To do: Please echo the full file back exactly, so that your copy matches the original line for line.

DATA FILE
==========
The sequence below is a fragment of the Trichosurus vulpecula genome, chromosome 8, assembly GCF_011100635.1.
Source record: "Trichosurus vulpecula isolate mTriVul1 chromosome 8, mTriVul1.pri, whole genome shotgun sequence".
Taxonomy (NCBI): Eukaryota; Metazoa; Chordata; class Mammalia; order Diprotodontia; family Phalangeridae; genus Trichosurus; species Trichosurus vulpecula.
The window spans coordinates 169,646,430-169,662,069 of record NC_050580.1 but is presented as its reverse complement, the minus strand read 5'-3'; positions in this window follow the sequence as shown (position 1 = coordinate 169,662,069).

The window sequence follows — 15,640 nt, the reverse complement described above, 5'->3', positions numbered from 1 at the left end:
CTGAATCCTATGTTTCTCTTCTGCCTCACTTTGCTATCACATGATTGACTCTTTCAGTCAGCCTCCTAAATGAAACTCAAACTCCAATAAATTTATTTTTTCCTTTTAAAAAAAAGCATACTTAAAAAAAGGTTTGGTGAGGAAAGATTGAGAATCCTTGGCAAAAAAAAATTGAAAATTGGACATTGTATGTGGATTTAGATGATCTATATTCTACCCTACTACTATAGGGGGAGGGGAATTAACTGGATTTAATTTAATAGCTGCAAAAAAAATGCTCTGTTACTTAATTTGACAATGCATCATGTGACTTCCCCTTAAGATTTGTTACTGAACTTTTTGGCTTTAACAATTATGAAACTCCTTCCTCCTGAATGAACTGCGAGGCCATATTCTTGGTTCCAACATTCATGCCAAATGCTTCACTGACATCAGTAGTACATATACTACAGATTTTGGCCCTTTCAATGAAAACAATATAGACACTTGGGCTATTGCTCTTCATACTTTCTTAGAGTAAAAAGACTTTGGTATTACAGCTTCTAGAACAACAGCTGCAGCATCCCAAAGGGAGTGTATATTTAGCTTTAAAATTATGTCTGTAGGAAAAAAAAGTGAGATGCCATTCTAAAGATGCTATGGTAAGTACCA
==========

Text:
The sequence below is a fragment of the Trichosurus vulpecula genome, chromosome 8, assembly GCF_011100635.1.
Source record: "Trichosurus vulpecula isolate mTriVul1 chromosome 8, mTriVul1.pri, whole genome shotgun sequence".
Taxonomy (NCBI): Eukaryota; Metazoa; Chordata; class Mammalia; order Diprotodontia; family Phalangeridae; genus Trichosurus; species Trichosurus vulpecula.
The window spans coordinates 169,646,430-169,662,069 of record NC_050580.1 but is presented as its reverse complement, the minus strand read 5'-3'; positions in this window follow the sequence as shown (position 1 = coordinate 169,662,069).

The window sequence follows — 15,640 nt, the reverse complement described above, 5'->3', positions numbered from 1 at the left end:
CTGAATCCTATGTTTCTCTTCTGCCTCACTTTGCTATCACATGATTGACTCTTTCAGTCAGCCTCCTAAATGAAACTCAAACTCCAATAAATTTATTTTTTCCTTTTAAAAAAAAGCATACTTAAAAAAAGGTTTGGTGAGGAAAGATTGAGAATCCTTGGCAAAAAAAAATTGAAAATTGGACATTGTATGTGGATTTAGATGATCTATATTCTACCCTACTACTATAGGGGGAGGGGAATTAACTGGATTTAATTTAATAGCTGCAAAAAAAATGCTCTGTTACTTAATTTGACAATGCATCATGTGACTTCCCCTTAAGATTTGTTACTGAACTTTTTGGCTTTAACAATTATGAAACTCCTTCCTCCTGAATGAACTGCGAGGCCATATTCTTGGTTCCAACATTCATGCCAAATGCTTCACTGACATCAGTAGTACATATACTACAGATTTTGGCCCTTTCAATGAAAACAATATAGACACTTGGGCTATTGCTCTTCATACTTTCTTAGAGTAAAAAGACTTTGGTATTACAGCTTCTAGAACAACAGCTGCAGCATCCCAAAGGGAGTGTATATTTAGCTTTAAAATTATGTCTGTAGGAAAAAAAAGTGAGATGCCATTCTAAAGATGCTATGGTAAGTACCA